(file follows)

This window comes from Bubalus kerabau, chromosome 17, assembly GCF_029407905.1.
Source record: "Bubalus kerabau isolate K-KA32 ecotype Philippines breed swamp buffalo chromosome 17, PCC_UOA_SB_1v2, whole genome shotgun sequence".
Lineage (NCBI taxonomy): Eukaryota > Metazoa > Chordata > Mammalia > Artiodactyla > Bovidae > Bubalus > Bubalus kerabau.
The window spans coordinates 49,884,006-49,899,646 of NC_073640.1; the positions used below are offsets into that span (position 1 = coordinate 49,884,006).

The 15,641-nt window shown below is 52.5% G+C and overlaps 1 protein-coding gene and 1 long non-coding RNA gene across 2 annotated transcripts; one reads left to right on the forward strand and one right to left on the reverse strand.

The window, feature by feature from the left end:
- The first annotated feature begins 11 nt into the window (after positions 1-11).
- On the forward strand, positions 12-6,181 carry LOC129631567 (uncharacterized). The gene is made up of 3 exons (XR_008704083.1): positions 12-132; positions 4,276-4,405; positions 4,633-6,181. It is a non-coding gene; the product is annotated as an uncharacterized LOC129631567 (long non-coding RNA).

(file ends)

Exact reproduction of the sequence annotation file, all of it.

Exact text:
This window comes from Bubalus kerabau, chromosome 17, assembly GCF_029407905.1.
Source record: "Bubalus kerabau isolate K-KA32 ecotype Philippines breed swamp buffalo chromosome 17, PCC_UOA_SB_1v2, whole genome shotgun sequence".
Lineage (NCBI taxonomy): Eukaryota > Metazoa > Chordata > Mammalia > Artiodactyla > Bovidae > Bubalus > Bubalus kerabau.
The window spans coordinates 49,884,006-49,899,646 of NC_073640.1; the positions used below are offsets into that span (position 1 = coordinate 49,884,006).

The 15,641-nt window shown below is 52.5% G+C and overlaps 1 protein-coding gene and 1 long non-coding RNA gene across 2 annotated transcripts; one reads left to right on the forward strand and one right to left on the reverse strand.

The window, feature by feature from the left end:
- The first annotated feature begins 11 nt into the window (after positions 1-11).
- On the forward strand, positions 12-6,181 carry LOC129631567 (uncharacterized). The gene is made up of 3 exons (XR_008704083.1): positions 12-132; positions 4,276-4,405; positions 4,633-6,181. It is a non-coding gene; the product is annotated as an uncharacterized LOC129631567 (long non-coding RNA).